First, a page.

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Nobody wins when the family feuds: On being an early career faculty member at the "new normal&q

Nobody wins when the family feuds

We all screwed 'cause we never had the tools

Jay-Z (2017)

Over the past few weeks, as the Loyola Men’s Basketball team has been making an unprecedented run during March Madness, I’ve had this huge pit in my stomach. As a huge basketball fan, normally I’d allow myself to get wrapped up in the awesome buzzer beater shots and the excitement of a quintessential Cinderella team upsetting teams from great conferences and igniting the passion of a big city.

Yet, as a faculty member at this institution and seeing things unfold behind the scenes, I found myself starting to think like “that” faculty member. You know, the old curmudgeon faculty who is always annoyed that the recent success of an athletic team is overshadowing the GIGANTIC and far more consequential issues that institution is facing. What issues are those you may be wondering?


Well for starters, over the last two years Loyola has been “negotiating” with the non-tenure track (NTT) and adjunct faculty union, represented by SEIU Local 73, regarding enhancing and stabilizing job security, pay raises, and working conditions. More recently, there was a campus policing/racial mishap that saw campus security officers poorly handle and escalate a situation (ironically enough outside a basketball game) that involved Loyola students being detained. While these two issues are the ones receiving the most attention, in just the last few years Loyola has seen other contentious issues arise such as:

This is quite the juxtaposition with the puff pieces that have been written and filmed about Loyola in the last two weeks that extol the institutions commitment to social justice, the great things students and faculty are doing in city, and of course Sister Jean.

Even as someone who purports to study institutions of higher education, the ability for one institution to be such a contradiction blows my mind. We’ve seen record incoming first-year classes, while letting vacant staff positions remain unfilled. We hired our first lay, female-identified president, while ignoring, at best,issues of reproductive justice. We opened a first-of-its kind community college, while seeing enrollments of students of color stagnate at the 4-year campus.


As a person responsible for crafting learning experiences for graduate students who will go on to work in similarly complex higher education organizations, I’ve racked my brain on how to keep my posture as an educator relative to my own personal and political stances on these topics.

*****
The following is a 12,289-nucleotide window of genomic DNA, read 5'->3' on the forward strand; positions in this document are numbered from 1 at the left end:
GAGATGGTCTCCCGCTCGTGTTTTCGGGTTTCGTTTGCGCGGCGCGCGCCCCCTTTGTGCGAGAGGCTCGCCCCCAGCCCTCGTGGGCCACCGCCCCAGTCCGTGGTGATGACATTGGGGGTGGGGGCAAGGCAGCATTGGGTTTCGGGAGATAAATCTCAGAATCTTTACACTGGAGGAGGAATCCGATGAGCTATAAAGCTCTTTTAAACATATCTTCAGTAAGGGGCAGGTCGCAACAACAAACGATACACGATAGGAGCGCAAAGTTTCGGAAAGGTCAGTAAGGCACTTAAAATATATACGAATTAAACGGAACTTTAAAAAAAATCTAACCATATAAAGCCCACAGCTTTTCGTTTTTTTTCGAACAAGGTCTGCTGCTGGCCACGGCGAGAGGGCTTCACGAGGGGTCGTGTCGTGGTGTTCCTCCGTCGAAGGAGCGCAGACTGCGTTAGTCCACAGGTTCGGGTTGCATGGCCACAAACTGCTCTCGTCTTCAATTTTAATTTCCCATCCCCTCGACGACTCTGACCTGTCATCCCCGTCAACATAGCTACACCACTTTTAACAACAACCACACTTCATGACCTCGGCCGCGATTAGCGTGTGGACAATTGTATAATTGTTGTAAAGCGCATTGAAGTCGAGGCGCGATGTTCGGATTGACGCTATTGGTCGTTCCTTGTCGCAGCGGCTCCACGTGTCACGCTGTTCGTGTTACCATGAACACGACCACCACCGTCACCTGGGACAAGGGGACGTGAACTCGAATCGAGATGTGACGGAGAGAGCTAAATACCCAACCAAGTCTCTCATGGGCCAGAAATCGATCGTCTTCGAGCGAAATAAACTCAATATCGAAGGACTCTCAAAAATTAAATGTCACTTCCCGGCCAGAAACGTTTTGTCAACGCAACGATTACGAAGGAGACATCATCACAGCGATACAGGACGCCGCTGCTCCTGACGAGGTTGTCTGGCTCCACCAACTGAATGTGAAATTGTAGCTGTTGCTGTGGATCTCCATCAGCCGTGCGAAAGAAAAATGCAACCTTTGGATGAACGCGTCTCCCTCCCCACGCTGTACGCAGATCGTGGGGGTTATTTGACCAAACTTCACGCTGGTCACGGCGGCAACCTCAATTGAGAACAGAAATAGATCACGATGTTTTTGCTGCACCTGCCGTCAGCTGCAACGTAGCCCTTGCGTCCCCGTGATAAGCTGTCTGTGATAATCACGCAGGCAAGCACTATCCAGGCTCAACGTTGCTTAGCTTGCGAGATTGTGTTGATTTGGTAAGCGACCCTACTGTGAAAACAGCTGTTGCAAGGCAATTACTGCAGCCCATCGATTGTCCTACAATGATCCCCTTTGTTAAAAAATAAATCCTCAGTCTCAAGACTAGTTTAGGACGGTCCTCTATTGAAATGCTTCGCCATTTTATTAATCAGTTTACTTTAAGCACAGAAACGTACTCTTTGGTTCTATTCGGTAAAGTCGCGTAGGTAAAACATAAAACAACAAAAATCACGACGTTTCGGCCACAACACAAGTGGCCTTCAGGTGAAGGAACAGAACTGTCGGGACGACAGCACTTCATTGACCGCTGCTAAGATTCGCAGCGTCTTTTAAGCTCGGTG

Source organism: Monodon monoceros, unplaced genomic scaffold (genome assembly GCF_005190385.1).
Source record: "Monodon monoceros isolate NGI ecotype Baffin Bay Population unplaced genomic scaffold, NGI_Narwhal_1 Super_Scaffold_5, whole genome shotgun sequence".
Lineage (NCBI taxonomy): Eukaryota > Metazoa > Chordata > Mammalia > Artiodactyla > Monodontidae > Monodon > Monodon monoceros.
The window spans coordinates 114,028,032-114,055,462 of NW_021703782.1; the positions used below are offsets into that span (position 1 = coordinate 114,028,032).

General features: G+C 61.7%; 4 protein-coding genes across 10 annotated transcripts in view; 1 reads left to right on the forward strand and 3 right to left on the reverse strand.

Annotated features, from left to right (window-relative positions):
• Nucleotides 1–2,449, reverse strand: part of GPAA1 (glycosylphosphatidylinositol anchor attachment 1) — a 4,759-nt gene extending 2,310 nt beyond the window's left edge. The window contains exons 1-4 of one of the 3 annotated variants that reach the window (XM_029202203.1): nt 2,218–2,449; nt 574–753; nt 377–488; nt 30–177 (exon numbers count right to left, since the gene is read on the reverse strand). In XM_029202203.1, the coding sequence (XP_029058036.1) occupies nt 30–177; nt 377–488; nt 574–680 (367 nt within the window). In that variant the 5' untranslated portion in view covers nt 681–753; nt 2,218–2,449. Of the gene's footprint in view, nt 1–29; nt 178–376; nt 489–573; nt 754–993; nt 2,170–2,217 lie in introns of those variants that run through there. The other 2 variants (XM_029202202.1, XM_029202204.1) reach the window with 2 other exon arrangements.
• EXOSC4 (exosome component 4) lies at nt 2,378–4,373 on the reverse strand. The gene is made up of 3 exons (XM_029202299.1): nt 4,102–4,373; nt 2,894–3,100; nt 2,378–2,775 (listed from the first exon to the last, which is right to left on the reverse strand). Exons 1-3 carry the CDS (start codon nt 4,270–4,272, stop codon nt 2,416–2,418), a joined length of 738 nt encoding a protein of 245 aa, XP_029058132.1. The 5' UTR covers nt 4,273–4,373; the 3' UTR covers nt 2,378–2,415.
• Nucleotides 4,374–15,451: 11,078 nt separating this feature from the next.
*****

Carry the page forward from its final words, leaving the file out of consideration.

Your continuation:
So as my colleagues in the College of Arts and Sciences prepare to strike and protest in a few hours (#TimesUpLoyola) and as students plan to walk-out of their courses and to state their demands (#NotMyLoyola) to the institution. As both the LUC administration and NTT/Adjunct Union call each other out for lacking a commitment to students and co-opt the language of social justice – here I sit, trying to deal with the pit in my stomach.

I’m convinced, I think, that the tension I feel is due to the fact that for a person who is supposed to, in the least, know how to get to the answers and explanations regarding dynamics in higher education, I have so many questions:

Do I stand in solidarity with these groups? Is this “my fight” to get involved with? What about all the other NTT/Adjunct faculty across the university, why aren’t they in the union? Why are both sides sending me propaganda emails invoking things like the Koch Brothers and Poison Pills or framing well-intentioned faculty members as neglecting their students and commitments. Why do I feel so disconnected from these issues, especially the undergraduate student concerns?

I’ve known nothing but turmoil as I come to the end of my second year at Loyola. This is the stuff they don’t and can’t teach you in a doctoral program. I know that I could be somewhere else and write the same thing. So, herein lies my sense that this messiness is probably just the new normal for LUC, which is just a symbolic and parallel trend of all of higher education. If the administration meets the union’s demands, then what’s stopping other NTT/Adjunct faculty from seeking the same package and how does LUC continue to afford that arrangement given rising health care costs and pressure to reign in tuition increases? If the Union strike continues what harm does it do to the institution’s reputation and ability to attract students and cultivate relationships with alumni.

Furthermore, if students don’t feel like their voices are heard by the institution, what does that do to their efficacy and trust in social institutions or their ability to learn and grow into productive members of the community?

With all that and no easy answers, I’m just left feeling drained and exhausted. No one wins and more fitting, everyone loses. Our March Madness has given way to April showers right on cue and the forecast doesn’t look great for Loyola or higher education.

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